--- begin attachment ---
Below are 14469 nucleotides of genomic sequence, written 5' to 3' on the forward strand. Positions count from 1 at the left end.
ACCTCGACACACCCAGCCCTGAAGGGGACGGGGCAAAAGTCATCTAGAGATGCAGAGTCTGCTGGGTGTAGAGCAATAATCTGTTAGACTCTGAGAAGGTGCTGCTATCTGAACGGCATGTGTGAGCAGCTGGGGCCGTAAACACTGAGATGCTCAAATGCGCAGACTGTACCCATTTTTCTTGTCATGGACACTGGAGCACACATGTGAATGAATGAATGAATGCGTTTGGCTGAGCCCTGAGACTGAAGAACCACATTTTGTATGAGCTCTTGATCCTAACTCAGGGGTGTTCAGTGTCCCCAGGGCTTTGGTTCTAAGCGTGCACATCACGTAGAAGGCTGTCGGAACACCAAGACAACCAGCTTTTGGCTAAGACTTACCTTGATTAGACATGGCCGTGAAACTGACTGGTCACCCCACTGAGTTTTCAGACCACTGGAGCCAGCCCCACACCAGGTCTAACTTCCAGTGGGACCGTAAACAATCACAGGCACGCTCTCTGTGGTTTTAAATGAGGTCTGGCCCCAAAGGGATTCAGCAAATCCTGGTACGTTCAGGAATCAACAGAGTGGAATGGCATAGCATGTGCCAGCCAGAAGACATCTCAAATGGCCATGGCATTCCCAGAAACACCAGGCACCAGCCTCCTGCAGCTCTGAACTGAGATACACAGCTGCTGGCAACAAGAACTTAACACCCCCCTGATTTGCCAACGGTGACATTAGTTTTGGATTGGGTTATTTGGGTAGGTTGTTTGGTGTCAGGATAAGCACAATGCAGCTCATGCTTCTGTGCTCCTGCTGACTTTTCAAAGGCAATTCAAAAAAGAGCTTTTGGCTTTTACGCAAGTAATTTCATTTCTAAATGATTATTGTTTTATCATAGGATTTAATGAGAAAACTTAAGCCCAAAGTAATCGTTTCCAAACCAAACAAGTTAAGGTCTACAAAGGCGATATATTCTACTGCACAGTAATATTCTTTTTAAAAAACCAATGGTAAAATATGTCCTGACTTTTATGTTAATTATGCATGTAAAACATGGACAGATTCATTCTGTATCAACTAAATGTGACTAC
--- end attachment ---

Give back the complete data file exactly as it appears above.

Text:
Below are 14469 nucleotides of genomic sequence, written 5' to 3' on the forward strand. Positions count from 1 at the left end.
ACCTCGACACACCCAGCCCTGAAGGGGACGGGGCAAAAGTCATCTAGAGATGCAGAGTCTGCTGGGTGTAGAGCAATAATCTGTTAGACTCTGAGAAGGTGCTGCTATCTGAACGGCATGTGTGAGCAGCTGGGGCCGTAAACACTGAGATGCTCAAATGCGCAGACTGTACCCATTTTTCTTGTCATGGACACTGGAGCACACATGTGAATGAATGAATGAATGCGTTTGGCTGAGCCCTGAGACTGAAGAACCACATTTTGTATGAGCTCTTGATCCTAACTCAGGGGTGTTCAGTGTCCCCAGGGCTTTGGTTCTAAGCGTGCACATCACGTAGAAGGCTGTCGGAACACCAAGACAACCAGCTTTTGGCTAAGACTTACCTTGATTAGACATGGCCGTGAAACTGACTGGTCACCCCACTGAGTTTTCAGACCACTGGAGCCAGCCCCACACCAGGTCTAACTTCCAGTGGGACCGTAAACAATCACAGGCACGCTCTCTGTGGTTTTAAATGAGGTCTGGCCCCAAAGGGATTCAGCAAATCCTGGTACGTTCAGGAATCAACAGAGTGGAATGGCATAGCATGTGCCAGCCAGAAGACATCTCAAATGGCCATGGCATTCCCAGAAACACCAGGCACCAGCCTCCTGCAGCTCTGAACTGAGATACACAGCTGCTGGCAACAAGAACTTAACACCCCCCTGATTTGCCAACGGTGACATTAGTTTTGGATTGGGTTATTTGGGTAGGTTGTTTGGTGTCAGGATAAGCACAATGCAGCTCATGCTTCTGTGCTCCTGCTGACTTTTCAAAGGCAATTCAAAAAAGAGCTTTTGGCTTTTACGCAAGTAATTTCATTTCTAAATGATTATTGTTTTATCATAGGATTTAATGAGAAAACTTAAGCCCAAAGTAATCGTTTCCAAACCAAACAAGTTAAGGTCTACAAAGGCGATATATTCTACTGCACAGTAATATTCTTTTTAAAAAACCAATGGTAAAATATGTCCTGACTTTTATGTTAATTATGCATGTAAAACATGGACAGATTCATTCTGTATCAACTAAATGTGACTAC